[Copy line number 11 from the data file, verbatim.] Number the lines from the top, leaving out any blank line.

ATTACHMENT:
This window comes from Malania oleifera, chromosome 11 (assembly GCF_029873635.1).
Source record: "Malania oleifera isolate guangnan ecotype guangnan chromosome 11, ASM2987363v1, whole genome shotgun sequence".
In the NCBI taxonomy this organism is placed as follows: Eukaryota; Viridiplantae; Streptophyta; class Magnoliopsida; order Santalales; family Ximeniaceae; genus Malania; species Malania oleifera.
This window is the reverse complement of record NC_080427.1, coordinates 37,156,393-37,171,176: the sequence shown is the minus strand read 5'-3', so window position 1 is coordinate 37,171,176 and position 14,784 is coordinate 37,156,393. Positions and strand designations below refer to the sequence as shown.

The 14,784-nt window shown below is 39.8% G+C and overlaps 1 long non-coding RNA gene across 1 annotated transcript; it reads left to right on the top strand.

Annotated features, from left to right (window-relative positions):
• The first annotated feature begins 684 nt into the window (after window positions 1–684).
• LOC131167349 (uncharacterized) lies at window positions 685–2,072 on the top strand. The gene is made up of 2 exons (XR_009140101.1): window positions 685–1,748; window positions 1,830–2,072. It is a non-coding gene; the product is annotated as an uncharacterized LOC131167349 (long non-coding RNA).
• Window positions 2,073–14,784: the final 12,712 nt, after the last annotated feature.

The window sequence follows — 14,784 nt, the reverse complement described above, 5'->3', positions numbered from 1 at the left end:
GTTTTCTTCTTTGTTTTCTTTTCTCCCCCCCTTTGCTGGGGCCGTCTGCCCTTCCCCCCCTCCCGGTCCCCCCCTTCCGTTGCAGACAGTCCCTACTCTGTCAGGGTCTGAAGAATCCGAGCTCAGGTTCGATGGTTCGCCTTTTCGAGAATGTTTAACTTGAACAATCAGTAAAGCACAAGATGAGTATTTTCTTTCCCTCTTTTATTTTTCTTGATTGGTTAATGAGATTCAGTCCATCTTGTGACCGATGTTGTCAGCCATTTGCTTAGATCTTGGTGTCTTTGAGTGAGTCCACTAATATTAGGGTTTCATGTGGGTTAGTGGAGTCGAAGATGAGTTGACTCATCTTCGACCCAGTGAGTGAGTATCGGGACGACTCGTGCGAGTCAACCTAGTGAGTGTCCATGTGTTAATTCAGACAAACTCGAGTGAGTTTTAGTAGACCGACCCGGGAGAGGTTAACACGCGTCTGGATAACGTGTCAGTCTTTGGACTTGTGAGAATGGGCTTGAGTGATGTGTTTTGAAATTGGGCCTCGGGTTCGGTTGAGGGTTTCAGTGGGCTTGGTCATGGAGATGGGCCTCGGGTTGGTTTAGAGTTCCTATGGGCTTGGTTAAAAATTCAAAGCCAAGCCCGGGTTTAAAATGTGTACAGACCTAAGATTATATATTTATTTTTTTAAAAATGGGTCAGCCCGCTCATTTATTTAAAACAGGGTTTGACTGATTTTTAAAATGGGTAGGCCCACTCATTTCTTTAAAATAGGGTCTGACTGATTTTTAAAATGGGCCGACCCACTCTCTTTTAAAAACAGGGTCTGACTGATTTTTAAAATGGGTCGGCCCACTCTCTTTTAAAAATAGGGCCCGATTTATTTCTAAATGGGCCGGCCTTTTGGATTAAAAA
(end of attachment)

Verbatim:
GTTTTCTTCTTTGTTTTCTTTTCTCCCCCCCTTTGCTGGGGCCGTCTGCCCTTCCCCCCCTCCCGGTCCCCCCCTTCCGTTGCAGACAGTCCCTACTCTGTCAGGGTCTGAAGAATCCGAGCTCAGGTTCGATGGTTCGCCTTTTCGAGAATGTTTAACTTGAACAATCAGTAAAGCACAAGATGAGTATTTTCTTTCCCTCTTTTATTTTTCTTGATTGGTTAATGAGATTCAGTCCATCTTGTGACCGATGTTGTCAGCCATTTGCTTAGATCTTGGTGTCTTTGAGTGAGTCCACTAATATTAGGGTTTCATGTGGGTTAGTGGAGTCGAAGATGAGTTGACTCATCTTCGACCCAGTGAGTGAGTATCGGGACGACTCGTGCGAGTCAACCTAGTGAGTGTCCATGTGTTAATTCAGACAAACTCGAGTGAGTTTTAGTAGACCGACCCGGGAGAGGTTAACACGCGTCTGGATAACGTGTCAGTCTTTGGACTTGTGAGAATGGGCTTGAGTGATGTGTTTTGAAATTGGGCCTCGGGTTCGGTTGAGGGTTTCAGTGGGCTTGGTCATGGAGATGGGCCTCGGGTTGGTTTAGAGTTCCTATGGGCTTGGTTAAAAATTCAAAGCCAAGCCCGGGTTTAAAATGTGTACAGACCTAAGATTATATATTTATTTTTTTAAAAATGGGTCAGCCCGCTCATTTATTTAAAACAGGGTTTGACTGATTTTTAAAATGGGTAGGCCCACTCATTTCTTTAAAATAGGGTCTGACTGATTTTTAAAATGGGCCGACCCACTCTCTTTTAAAAACAGGGTCTGACTGATTTTTAAAATGGGTCGGCCCACTCTCTTTTAAAAATAGGGCCCGATTTATTTCTAAATGGGCCGGCCTTTTGGATTAAAAA